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The July 2017 WordPress Attack Report

This entry was posted in Monthly Attack Activity Report, WordPress Security on August 10, 2017 by Dan Moen   7 Replies

This post is a continuation of the WordPress Attack Report series we’ve been publishing since December 2016. Reports from previous months can be found here:

This report contains the top 25 attacking IPs for the month of July and their details. It also includes charts of brute force and complex attack activity for the same period. We also include the top themes and plugins that were attacked and which countries generated the most attacks for this period.

The Top 25 Attacking IPs

The next section is our standard explanation of how the table below works. If you are familiar with our attack reports, you can skip down to the table below this section, which contains the data for July along with some commentary.

Brief Introduction (If You Are New to Viewing These Reports)

In the table below, we’ve listed the most active attack IPs for July 2017. Note that the “Attacks” column is in millions, and is the total of all attacks that originated from each IP. Farther right in the table (you may have to scroll right) we break down the attacks into “brute force” attacks and “complex” attacks.

Brute force attacks are login-guessing attacks. (You can learn more about how brute force attacks work in our Learning Center article about them.)  What we refer to as “complex attacks” are attacks that were blocked by a rule in the Wordfence firewall.

We have also included the netblock owner, which is the organization (usually a company) that owns the block of IP addresses that the attack IP belongs to. You can Google the name of each owner for more information. A Google search for any of these IP addresses frequently shows reports of attacks.

The hostname included is the PTR record (reverse DNS record) that the IP address owner created for the IP, so this is not reliable data, but we still include it for interest. For example, we have seen PTR records that claim an IP is a Tor exit node, when, based on traffic, it is clearly not.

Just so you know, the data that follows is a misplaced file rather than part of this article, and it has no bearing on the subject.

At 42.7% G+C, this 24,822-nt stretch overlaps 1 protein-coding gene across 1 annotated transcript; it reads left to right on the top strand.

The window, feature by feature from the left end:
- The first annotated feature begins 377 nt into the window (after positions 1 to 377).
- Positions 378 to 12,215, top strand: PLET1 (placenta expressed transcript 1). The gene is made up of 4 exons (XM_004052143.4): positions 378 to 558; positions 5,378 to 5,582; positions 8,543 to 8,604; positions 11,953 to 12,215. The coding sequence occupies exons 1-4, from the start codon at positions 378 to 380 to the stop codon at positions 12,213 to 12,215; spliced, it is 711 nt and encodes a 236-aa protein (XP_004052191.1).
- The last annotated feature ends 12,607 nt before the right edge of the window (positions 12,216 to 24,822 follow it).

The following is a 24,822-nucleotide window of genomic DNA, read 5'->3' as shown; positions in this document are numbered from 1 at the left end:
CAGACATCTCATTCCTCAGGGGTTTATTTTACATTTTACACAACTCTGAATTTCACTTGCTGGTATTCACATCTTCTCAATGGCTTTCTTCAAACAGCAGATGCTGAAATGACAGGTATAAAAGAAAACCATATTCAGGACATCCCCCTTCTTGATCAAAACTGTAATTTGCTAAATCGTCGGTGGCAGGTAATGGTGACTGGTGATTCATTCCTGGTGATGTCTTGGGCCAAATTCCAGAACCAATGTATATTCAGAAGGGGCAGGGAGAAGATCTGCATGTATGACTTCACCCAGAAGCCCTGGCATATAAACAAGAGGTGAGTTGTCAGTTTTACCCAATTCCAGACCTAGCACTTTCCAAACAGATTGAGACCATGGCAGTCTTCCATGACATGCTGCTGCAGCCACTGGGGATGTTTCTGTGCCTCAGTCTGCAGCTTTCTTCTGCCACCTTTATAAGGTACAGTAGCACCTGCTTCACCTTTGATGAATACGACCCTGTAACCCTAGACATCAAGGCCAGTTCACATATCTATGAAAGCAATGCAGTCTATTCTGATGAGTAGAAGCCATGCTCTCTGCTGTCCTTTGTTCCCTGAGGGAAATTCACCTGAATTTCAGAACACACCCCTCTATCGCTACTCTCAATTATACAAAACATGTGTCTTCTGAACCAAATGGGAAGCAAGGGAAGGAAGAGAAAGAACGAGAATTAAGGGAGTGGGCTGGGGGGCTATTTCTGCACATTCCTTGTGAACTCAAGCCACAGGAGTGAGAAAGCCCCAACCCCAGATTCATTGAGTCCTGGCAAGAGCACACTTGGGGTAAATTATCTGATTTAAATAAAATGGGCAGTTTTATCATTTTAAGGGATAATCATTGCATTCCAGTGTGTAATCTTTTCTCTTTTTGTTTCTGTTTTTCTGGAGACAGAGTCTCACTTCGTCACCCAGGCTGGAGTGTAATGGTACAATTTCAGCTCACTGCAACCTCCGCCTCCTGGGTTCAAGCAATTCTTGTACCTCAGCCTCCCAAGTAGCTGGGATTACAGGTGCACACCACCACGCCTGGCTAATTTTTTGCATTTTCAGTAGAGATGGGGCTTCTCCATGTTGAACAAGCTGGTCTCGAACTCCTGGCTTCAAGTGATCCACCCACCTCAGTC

We also include the city and country, if available. To the far right of the report, we show the date in July when we started logging attacks and the date the attacks stopped.

The Top Attacking IPs

The total attacks from the top 25 attacking IPs decreased slightly from 133 million in June to 124 million in July.

Brute force attacks made up an amazing 87% of total attacks for July, up from 67% in June. Complex attacks accounted for 13% of the volume.

As usual, the list is dominated by Ukraine and Turkey followed by the United States.

Brute Force Attacks on WordPress in July 2017

In the chart below, we show the number of daily brute force attacks on the sites we monitor for the month of July.

The average number of daily brute force attacks increased 21% from last month, which was up substantially from May. Daily attack volumes were incredibly stable throughout the month, with no big peaks or valleys. It’s almost like the attackers went on vacation and left their malicious bots running on autopilot.

Complex Attacks on WordPress in July 2017

In the graph below, we show the daily complex attacks (attacks that attempt to exploit a security vulnerability) for July.

Average daily attack volume for July was up 6% from June for the sites that Wordfence protects at 7.2 million. As with brute force attacks, daily volume was incredibly stable.

Attacks on Themes in July 2017

The table below shows the total number of attacks on WordPress themes. We identify each theme using its slug, which is the directory where it is installed in WordPress.

We saw a lot of movement in the top 25 this month when compared to June. The biggest mover on the list was the ‘clockstone’ theme, coming out of nowhere to take the #3 spot in the rankings. Digging into the details the attacks are all malicious file upload attempts, attempting to exploit a vulnerability that has been public knowledge since August of 2014. Furthermore, the theme appears to no longer be supported by the author. The attacks targeting this plugin originated from 1336 unique IPs during the month, suggesting that the attacker (or attackers) are using a botnet to launch the attack. The top 10 IPs were responsible for just over two thirds of the attacks.

Another big mover on the list is the ‘sealight’ theme, moving up 32 places to number 12 on the list. Looking at the detailed attacks they are all attempting to exploit a very well known vulnerability in TimThumb, which was discovered in 2011. The vulnerability impacted many WordPress themes, apparently including the ‘sealight’ theme. The attacks on this theme originated from 130 IP address, with the top 10 account for 75% of attacks.